December 16, 2022Money Education Financial literacy Economy Good reads Commentary In the news News Trending Weekly update Weekly commentary
What's Happening This Week - December 16
Markets in the past couple of months have been nicely in the green, however December looks likely to buck that trend. It’s not really surprising as December is traditionally a month of reconciliation and tax-harvesting. Still, as central banks have been steadily raising rates, the focus has started to shift away from inflation, and onto the possibility of recession. Here at CIBC, we still feel that we’re looking at a low-growth environment, as opposed to a negative one, in North America in 2023.
Turning to local economic news, in Canada the seasonally adjusted annualized rate of housing starts fell to 264,159 units from a revised 264,581 units in October, the Canadian Mortgage and Housing Corporation (CMHC) said. Economists had expected starts to fall to 255,000. Our colleagues in CIBC Capital Markets Economics were looking for 250,000 which would have represented the smallest increase since March.
Down south in the States, it’s all about the DOTs. The FOMC slowed the pace of rate hikes as expected, taking the fed funds rate 50bps higher, to leave the ceiling at 4.5%. The updated median projections now show the fed funds rate at 5.1% at the end of 2023 (up from 4.6% previously), and falling to 4.1% at the end of 2024, and 3.1% at the end of 2025 (both 25bps above prior projections), while rates are still seen at 2.5% in the long run. The dots are skewed to the upside, and the higher interest rate projections meant that the unemployment rate forecast was upgraded by a couple of ticks, and is expected to end next year at 4.6%, and stay there through 2024. In line with this, GDP growth will be slower than previously thought next year (at 0.5%, from 1.2% in the previous projections), with an acceleration to 1.6% in 2024 (from 1.7% previously). However, PCE inflation isn't expected to get to target until 2025 still, with the projection showing both core and headline at 2.1%. The inflation forecast was upgraded for 2023-24, so any good news on the inflation front ahead could cause policymakers to hike by less than shown in these projections. The statement reiterated the need to take into account the lags with monetary policy works as well, and we expect to see enough progress in cooling activity to require only one additional 50bps rate hike ahead, which would bring the ceiling on the fed funds rate to 5.0%; slightly below the median projection. While the Fed moderated the pace of tightening, as expected, the Fed Chair attempted to portray a hawkish message. The apparent unity of the Fed message is notable. Powell underlined that the bank is intent on keeping financial conditions tight, in order to squeeze out inflation. In other economic news, U.S. retail sales declined 0.6% in November, below forecast, and U.S. Initial jobless claims decreased to 211,000 versus estimated 230,000.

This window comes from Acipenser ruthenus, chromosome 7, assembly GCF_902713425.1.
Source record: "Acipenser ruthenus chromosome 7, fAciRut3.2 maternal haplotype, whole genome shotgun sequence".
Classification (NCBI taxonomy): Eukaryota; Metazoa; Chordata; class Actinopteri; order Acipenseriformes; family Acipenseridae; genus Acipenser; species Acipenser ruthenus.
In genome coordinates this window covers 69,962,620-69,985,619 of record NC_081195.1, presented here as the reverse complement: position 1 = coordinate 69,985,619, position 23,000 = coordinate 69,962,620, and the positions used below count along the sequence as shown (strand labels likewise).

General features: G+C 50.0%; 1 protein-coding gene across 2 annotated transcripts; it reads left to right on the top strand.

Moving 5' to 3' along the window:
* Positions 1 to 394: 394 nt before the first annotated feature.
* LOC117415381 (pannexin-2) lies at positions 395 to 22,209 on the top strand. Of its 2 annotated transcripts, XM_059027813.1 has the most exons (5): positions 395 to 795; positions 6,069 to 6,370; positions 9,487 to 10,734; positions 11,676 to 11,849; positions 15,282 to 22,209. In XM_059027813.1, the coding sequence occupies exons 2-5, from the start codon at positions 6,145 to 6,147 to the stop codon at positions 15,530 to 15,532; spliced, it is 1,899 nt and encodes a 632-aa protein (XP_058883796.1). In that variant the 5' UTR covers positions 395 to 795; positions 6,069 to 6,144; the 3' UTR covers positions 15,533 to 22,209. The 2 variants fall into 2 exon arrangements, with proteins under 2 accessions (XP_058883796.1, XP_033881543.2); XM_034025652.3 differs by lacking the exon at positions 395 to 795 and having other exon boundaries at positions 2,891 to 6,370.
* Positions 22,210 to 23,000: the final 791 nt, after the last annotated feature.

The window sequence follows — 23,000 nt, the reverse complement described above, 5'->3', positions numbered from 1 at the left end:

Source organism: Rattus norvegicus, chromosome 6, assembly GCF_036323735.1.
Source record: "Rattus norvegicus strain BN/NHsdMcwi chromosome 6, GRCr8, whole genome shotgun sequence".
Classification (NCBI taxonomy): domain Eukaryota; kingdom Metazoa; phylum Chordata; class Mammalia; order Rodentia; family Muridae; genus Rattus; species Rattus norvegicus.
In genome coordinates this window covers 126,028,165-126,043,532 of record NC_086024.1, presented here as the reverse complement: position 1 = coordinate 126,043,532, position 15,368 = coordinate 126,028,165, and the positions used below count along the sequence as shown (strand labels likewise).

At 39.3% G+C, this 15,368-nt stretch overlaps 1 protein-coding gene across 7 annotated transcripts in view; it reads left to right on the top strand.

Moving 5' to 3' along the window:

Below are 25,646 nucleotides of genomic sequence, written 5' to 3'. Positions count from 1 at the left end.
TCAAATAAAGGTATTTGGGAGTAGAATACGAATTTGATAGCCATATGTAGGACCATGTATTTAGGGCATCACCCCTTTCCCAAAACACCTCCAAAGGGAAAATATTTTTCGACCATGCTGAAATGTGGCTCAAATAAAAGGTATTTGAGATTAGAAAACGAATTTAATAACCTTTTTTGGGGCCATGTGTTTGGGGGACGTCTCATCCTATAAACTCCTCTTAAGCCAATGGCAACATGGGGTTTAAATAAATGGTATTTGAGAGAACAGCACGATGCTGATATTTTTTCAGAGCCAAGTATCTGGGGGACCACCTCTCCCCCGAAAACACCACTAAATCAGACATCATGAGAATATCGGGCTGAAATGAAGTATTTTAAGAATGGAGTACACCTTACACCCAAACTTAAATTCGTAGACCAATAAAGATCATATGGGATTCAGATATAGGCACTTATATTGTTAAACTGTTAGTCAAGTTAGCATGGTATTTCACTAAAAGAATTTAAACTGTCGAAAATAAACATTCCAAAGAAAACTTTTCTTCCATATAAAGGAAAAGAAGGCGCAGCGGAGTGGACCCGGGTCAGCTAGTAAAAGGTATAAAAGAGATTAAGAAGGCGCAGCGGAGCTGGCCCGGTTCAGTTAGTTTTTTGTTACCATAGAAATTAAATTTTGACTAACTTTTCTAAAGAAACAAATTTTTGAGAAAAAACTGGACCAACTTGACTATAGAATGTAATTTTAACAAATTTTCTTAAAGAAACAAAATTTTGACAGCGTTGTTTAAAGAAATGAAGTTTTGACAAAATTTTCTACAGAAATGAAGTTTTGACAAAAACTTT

Across the pond, after being wrong-footed by sudden price rises, the European Central Bank has been raising rates at an unprecedented pace. Inflation has soared since economies reopened after the COVID-19 pandemic, driven by supply bottlenecks and then surging energy costs following Russia's invasion of Ukraine. Today, the ECB raised the rate it pays on bank deposits by 50 basis points to 2%, moving further away from a decade of ultra-easy policy. And in the United Kingdom, the Bank of England’s rate-setting committee voted 6-3 to raise Bank Rate to 3.5%, its highest since 2008, from 3.0% as it eyed the risk of persistent inflation pressures, even with a looming recession and hopes that inflation might have peaked when it hit a 41-year high in October.
Asian markets closed lower tracking overnight Wall Street losses. The Hang Seng fell 1.55% with mainland China mixed. Korea saw sharp declines while Taiwan was flat.
Oil prices dipped on recession worries.
As always, give us a call if you have any questions, or if you’d like to get together to review your portfolio.